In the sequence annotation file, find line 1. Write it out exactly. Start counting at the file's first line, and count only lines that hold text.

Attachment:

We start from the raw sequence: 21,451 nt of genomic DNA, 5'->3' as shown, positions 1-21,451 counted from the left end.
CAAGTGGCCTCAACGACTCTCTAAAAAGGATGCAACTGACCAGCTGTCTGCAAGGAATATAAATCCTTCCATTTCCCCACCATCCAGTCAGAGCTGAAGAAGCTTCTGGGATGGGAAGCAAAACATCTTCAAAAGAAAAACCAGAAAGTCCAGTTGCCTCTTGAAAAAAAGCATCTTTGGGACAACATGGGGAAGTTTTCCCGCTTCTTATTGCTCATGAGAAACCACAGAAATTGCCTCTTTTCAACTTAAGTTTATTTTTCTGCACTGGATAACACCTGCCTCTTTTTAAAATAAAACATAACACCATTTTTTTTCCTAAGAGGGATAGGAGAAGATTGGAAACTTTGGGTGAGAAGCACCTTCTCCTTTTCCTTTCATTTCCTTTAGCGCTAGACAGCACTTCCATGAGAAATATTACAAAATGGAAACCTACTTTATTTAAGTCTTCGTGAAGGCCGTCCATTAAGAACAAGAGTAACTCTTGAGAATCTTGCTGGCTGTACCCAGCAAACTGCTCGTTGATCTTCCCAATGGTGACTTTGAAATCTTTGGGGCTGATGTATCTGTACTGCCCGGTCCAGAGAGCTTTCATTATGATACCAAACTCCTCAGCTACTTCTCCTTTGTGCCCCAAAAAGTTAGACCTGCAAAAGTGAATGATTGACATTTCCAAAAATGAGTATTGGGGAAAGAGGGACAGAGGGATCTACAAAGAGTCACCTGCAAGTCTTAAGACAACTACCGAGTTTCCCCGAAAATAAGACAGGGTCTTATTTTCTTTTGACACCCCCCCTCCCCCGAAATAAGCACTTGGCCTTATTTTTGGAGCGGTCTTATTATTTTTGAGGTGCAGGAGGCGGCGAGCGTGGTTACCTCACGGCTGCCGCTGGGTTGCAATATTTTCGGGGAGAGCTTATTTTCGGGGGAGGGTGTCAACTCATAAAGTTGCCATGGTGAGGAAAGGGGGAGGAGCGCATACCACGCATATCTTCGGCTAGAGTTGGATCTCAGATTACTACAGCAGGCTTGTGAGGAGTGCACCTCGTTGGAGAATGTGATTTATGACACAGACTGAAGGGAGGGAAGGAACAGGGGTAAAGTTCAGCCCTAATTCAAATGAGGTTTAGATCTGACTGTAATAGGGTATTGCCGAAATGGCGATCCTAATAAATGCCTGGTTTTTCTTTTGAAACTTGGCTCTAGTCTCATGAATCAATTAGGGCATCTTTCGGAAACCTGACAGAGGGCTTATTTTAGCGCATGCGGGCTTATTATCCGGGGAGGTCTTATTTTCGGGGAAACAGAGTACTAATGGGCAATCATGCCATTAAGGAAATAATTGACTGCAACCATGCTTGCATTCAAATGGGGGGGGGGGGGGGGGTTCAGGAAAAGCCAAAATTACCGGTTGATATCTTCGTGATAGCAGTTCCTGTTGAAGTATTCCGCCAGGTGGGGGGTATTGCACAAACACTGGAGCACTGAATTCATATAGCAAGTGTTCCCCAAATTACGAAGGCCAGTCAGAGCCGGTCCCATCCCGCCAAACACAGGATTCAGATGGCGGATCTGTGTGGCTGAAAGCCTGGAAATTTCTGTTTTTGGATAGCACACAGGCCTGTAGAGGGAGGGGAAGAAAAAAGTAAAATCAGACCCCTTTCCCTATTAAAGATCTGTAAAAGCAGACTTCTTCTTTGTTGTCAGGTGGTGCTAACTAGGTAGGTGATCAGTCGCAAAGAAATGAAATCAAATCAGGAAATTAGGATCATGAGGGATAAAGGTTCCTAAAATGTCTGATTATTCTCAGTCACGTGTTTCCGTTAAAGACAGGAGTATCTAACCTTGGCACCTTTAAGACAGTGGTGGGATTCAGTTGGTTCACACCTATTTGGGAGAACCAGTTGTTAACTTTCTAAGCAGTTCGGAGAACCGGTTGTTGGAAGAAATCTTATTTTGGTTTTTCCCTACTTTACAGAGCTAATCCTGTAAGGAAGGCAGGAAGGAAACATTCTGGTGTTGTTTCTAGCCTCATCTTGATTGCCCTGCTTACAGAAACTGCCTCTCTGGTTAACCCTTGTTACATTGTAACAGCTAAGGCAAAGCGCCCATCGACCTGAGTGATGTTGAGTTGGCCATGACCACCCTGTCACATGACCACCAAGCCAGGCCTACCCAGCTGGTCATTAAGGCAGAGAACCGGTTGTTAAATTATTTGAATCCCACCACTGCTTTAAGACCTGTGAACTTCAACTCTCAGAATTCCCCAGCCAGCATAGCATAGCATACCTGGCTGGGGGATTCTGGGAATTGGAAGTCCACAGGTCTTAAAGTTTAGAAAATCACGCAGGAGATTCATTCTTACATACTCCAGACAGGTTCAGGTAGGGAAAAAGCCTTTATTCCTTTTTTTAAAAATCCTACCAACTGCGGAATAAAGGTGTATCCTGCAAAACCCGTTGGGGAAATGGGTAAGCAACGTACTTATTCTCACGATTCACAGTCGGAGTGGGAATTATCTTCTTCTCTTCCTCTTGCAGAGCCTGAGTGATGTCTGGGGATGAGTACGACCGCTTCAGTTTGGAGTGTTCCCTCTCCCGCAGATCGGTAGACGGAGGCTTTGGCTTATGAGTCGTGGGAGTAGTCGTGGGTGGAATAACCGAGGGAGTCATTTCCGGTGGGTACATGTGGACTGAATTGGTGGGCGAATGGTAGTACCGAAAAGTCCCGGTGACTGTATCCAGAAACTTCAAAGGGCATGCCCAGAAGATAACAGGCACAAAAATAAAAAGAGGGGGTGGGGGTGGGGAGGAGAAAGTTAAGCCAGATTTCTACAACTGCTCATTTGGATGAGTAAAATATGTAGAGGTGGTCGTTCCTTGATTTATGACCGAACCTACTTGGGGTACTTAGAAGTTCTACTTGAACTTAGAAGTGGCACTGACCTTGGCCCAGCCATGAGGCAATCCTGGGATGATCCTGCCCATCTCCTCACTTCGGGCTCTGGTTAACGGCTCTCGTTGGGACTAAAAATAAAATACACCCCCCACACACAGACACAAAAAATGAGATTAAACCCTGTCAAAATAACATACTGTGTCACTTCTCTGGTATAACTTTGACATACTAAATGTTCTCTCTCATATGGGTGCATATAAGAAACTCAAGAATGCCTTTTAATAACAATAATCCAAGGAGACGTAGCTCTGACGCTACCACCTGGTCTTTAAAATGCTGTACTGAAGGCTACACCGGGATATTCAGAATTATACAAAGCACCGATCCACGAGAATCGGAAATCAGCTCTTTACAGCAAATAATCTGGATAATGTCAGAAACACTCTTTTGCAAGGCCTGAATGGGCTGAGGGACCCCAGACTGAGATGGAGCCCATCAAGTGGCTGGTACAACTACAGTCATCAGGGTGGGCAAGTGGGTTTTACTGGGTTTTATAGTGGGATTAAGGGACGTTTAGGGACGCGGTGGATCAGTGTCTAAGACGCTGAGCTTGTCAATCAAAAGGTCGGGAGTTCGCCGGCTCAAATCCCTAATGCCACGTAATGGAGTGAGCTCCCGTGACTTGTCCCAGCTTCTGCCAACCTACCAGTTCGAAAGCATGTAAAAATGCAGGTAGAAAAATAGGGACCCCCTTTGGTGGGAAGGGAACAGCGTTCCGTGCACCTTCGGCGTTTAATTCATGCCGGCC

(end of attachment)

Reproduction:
We start from the raw sequence: 21,451 nt of genomic DNA, 5'->3' as shown, positions 1-21,451 counted from the left end.